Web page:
December 28, 2018 by
Photography by Bill Sitzmann

Trees require maintenance or they can depreciate a property. Knowing when and how to trim them is critical. (It is important to note that this article discusses landscaping trees, whether deciduous or coniferous. Fruit trees require special pruning methods.)

First, tree owners should recognize that trimming or pruning trees harms them. A tree is a living, breathing organism. “Every time we prune, we are wounding a tree,” says Scott Evans, an arborist with the Nebraska Extension in Douglas and Sarpy counties. “Every cut needs to have a purpose.”

Evans says that science once recommended trimming trees in the winter, but now recommends spring as the optimal time for tree maintenance.

“One of the first publications which talked about changing the time was 2004,” he says. “It was published in European Forestry Resources. It was kind of slow to catch on over here. I first heard about these pruning practices in 2015.”

Evans says the new best practice is to avoid trimming most trees in the winter, when the cold affects a tree’s growth. New science says the active spring growth helps the tree recover from the damage caused by cutting.

“We want to have those cells actively growing so they can start sealing as soon as possible,” he says.

The method of cutting is also important. “A good clean cut really allows the tree to respond quicker to the healing process,” Evans says.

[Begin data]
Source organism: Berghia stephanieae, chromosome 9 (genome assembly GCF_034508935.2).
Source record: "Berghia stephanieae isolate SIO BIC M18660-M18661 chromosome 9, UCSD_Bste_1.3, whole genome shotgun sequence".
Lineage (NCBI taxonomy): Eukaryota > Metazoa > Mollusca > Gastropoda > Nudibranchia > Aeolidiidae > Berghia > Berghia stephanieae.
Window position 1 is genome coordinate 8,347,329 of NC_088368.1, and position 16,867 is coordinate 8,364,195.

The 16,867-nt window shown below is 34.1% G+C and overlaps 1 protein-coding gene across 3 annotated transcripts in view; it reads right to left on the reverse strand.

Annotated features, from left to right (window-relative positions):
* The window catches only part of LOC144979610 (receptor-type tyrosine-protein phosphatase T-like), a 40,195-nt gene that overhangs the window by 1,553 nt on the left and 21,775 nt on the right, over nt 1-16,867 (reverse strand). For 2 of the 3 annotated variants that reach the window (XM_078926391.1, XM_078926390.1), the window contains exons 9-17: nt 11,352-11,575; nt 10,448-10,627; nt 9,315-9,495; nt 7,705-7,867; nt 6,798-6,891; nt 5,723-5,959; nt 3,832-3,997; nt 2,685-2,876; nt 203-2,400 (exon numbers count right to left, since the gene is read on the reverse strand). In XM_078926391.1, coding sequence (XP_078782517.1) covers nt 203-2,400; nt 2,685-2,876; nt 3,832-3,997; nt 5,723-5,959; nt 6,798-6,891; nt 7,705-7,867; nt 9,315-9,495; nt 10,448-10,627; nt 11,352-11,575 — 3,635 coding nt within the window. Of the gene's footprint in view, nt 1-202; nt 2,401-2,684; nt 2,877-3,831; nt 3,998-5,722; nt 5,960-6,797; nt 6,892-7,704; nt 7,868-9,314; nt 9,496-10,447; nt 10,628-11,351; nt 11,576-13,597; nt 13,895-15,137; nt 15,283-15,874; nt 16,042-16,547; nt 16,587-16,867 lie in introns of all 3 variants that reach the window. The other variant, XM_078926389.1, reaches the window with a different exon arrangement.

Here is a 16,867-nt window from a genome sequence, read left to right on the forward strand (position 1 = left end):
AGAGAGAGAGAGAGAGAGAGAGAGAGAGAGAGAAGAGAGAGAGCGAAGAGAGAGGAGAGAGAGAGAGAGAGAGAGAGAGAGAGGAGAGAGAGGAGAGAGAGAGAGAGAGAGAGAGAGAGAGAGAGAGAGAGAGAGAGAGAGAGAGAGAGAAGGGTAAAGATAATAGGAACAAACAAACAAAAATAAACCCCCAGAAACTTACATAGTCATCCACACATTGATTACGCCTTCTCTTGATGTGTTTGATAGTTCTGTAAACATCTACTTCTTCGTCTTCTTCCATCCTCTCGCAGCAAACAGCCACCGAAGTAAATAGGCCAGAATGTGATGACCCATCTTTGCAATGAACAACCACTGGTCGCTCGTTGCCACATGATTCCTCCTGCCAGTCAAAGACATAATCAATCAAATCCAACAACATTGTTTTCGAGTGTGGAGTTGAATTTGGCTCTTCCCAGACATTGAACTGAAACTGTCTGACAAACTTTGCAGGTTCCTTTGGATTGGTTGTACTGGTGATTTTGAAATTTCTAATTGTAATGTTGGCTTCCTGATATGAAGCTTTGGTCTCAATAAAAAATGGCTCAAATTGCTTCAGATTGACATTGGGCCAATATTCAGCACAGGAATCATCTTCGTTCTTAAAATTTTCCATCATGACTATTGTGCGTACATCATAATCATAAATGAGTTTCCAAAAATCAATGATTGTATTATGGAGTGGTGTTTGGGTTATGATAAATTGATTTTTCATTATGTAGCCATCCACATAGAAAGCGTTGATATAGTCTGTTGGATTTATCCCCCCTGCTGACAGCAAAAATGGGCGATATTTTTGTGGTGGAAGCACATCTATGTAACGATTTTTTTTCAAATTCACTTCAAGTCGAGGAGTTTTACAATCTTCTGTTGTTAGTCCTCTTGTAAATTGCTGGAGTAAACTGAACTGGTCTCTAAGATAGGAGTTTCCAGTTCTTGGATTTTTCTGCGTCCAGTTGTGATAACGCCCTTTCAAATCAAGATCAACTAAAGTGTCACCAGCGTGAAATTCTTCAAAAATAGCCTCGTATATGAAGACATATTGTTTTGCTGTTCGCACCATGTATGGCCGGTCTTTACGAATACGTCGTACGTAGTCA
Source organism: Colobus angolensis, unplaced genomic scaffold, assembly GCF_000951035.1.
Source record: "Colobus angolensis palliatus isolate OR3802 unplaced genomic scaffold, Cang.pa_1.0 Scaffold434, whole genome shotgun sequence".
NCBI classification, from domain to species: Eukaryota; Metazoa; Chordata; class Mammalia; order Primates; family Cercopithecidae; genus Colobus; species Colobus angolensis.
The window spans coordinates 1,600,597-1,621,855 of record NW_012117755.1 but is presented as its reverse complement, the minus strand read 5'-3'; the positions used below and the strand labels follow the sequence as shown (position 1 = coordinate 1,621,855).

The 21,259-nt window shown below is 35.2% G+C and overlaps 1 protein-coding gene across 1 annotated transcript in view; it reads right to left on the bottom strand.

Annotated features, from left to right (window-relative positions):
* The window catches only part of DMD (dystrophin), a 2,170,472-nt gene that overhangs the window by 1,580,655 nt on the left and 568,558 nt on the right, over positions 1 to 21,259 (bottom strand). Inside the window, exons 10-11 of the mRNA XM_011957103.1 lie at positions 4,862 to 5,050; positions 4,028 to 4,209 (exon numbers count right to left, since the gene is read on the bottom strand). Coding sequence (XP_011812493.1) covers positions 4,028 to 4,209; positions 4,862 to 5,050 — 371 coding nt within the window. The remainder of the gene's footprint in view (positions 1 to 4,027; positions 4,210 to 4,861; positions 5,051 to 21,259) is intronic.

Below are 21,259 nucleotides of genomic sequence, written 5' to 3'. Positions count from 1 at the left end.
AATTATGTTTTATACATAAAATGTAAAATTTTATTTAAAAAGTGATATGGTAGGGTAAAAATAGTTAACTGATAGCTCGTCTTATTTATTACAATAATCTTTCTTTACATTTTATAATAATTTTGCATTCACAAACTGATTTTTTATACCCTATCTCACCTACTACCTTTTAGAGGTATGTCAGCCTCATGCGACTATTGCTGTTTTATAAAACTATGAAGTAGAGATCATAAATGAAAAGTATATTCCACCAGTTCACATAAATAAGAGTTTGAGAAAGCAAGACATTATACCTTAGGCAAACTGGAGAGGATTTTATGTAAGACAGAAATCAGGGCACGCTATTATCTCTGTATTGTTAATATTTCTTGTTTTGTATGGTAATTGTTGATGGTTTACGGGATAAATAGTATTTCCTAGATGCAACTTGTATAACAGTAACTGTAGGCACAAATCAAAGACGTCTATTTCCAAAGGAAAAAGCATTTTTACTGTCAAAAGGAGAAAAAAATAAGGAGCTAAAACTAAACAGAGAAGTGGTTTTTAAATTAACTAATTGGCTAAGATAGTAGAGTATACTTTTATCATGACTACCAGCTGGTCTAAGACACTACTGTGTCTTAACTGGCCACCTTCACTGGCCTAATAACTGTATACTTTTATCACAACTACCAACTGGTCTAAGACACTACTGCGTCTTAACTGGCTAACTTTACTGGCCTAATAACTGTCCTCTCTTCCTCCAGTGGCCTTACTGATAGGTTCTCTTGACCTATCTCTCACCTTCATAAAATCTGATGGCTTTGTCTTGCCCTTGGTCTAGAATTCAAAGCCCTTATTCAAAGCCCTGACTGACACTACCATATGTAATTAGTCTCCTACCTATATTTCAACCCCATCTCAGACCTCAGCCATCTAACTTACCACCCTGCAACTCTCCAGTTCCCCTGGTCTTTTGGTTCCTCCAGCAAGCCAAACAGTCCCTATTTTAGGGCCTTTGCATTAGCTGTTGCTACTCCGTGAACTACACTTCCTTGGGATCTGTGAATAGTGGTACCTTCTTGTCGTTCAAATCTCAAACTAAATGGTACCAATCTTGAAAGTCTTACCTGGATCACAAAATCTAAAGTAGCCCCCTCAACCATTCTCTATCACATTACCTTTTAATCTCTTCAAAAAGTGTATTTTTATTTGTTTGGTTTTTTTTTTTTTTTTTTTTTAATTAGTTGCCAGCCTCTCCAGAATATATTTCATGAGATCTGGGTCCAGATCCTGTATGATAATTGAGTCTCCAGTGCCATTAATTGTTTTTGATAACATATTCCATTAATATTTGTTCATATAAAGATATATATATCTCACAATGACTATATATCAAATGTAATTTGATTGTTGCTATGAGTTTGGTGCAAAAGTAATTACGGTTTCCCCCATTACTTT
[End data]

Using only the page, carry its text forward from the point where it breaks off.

Evans recommends pruning only for reasons of safety or a tree’s health. Dead or damaged branches should be managed so they don’t fall off the tree. Falling branches can hurt people, property, and the tree itself by ripping off the bark. When bark falls off, it cannot grow back. The water-conducting tissue that lies directly below the bark could then be damaged when a limb falls off, meaning the portion above the damage may not get the water it needs.

Branches that are crossed or rubbing should also be managed, Evans says, as they will eventually grow into each other, which can create a point for bacteria and decay to harm a tree. Likewise, rubbing creates an entryway for decay-causing organisms.

There are, however, a couple of reasons to trim trees in the winter. Evans notes that a major ice or snow event can damage branches, and those damaged branches should be managed as soon as possible, as further weather events could cause more significant problems. Evans says safety concerns, such as limbs hanging over houses and driveways, should also be immediately addressed in the winter.

There are two varieties of trees that still should be trimmed in the winter: oak, which is susceptible to oak wilt; and elm, which is susceptible to Dutch elm disease. Both diseases are transmitted to the trees via different types of beetles, which are attracted to fresh cuts on these trees. “Trim while the beetles are not actively out and about,” Evans says of oak and elm trees.

And homeowners trying to trim their own trees should keep their personal safety in mind at all times.

“If you have to lift a chainsaw over your head—call an arborist,” he says, noting that tree trimmers can do serious damage to a tree—or themselves. Additionally, having clean tools prevents transmission of disease. Evans recommends sanitizing cutting tools with a solution of 9-parts water to 1-part bleach.


Visit extension.unl.edu for more information.

This article was printed in the January/February 2019 edition of OmahaHome. To receive the magazine, click here to subscribe.

Scott Evans